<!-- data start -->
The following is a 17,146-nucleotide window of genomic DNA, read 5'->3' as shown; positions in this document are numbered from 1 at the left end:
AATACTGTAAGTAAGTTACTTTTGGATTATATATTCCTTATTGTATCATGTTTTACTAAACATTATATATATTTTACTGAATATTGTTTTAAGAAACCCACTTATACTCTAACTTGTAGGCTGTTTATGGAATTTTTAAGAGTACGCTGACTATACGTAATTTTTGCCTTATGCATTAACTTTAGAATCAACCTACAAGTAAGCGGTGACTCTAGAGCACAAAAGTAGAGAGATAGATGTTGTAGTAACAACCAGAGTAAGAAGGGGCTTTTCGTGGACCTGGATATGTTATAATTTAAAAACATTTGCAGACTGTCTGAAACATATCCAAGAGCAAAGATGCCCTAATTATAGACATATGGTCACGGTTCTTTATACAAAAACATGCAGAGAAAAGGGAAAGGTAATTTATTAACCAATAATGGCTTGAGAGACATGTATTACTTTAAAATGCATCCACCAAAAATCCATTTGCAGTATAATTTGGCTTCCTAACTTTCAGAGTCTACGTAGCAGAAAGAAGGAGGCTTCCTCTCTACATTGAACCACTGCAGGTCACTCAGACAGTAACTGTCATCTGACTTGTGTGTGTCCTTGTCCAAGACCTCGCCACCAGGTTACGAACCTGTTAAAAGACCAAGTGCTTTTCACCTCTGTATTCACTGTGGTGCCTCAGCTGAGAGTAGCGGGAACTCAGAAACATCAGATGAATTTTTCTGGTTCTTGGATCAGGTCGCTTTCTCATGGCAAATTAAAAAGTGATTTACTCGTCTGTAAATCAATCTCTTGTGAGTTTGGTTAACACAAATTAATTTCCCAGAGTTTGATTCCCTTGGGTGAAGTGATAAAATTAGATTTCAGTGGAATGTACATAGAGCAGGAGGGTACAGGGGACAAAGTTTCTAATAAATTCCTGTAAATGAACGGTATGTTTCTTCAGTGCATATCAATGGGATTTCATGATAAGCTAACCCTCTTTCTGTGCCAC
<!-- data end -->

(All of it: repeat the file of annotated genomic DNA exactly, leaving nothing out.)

The following is a 17,146-nucleotide window of genomic DNA, read 5'->3' as shown; positions in this document are numbered from 1 at the left end:
AATACTGTAAGTAAGTTACTTTTGGATTATATATTCCTTATTGTATCATGTTTTACTAAACATTATATATATTTTACTGAATATTGTTTTAAGAAACCCACTTATACTCTAACTTGTAGGCTGTTTATGGAATTTTTAAGAGTACGCTGACTATACGTAATTTTTGCCTTATGCATTAACTTTAGAATCAACCTACAAGTAAGCGGTGACTCTAGAGCACAAAAGTAGAGAGATAGATGTTGTAGTAACAACCAGAGTAAGAAGGGGCTTTTCGTGGACCTGGATATGTTATAATTTAAAAACATTTGCAGACTGTCTGAAACATATCCAAGAGCAAAGATGCCCTAATTATAGACATATGGTCACGGTTCTTTATACAAAAACATGCAGAGAAAAGGGAAAGGTAATTTATTAACCAATAATGGCTTGAGAGACATGTATTACTTTAAAATGCATCCACCAAAAATCCATTTGCAGTATAATTTGGCTTCCTAACTTTCAGAGTCTACGTAGCAGAAAGAAGGAGGCTTCCTCTCTACATTGAACCACTGCAGGTCACTCAGACAGTAACTGTCATCTGACTTGTGTGTGTCCTTGTCCAAGACCTCGCCACCAGGTTACGAACCTGTTAAAAGACCAAGTGCTTTTCACCTCTGTATTCACTGTGGTGCCTCAGCTGAGAGTAGCGGGAACTCAGAAACATCAGATGAATTTTTCTGGTTCTTGGATCAGGTCGCTTTCTCATGGCAAATTAAAAAGTGATTTACTCGTCTGTAAATCAATCTCTTGTGAGTTTGGTTAACACAAATTAATTTCCCAGAGTTTGATTCCCTTGGGTGAAGTGATAAAATTAGATTTCAGTGGAATGTACATAGAGCAGGAGGGTACAGGGGACAAAGTTTCTAATAAATTCCTGTAAATGAACGGTATGTTTCTTCAGTGCATATCAATGGGATTTCATGATAAGCTAACCCTCTTTCTGTGCCAC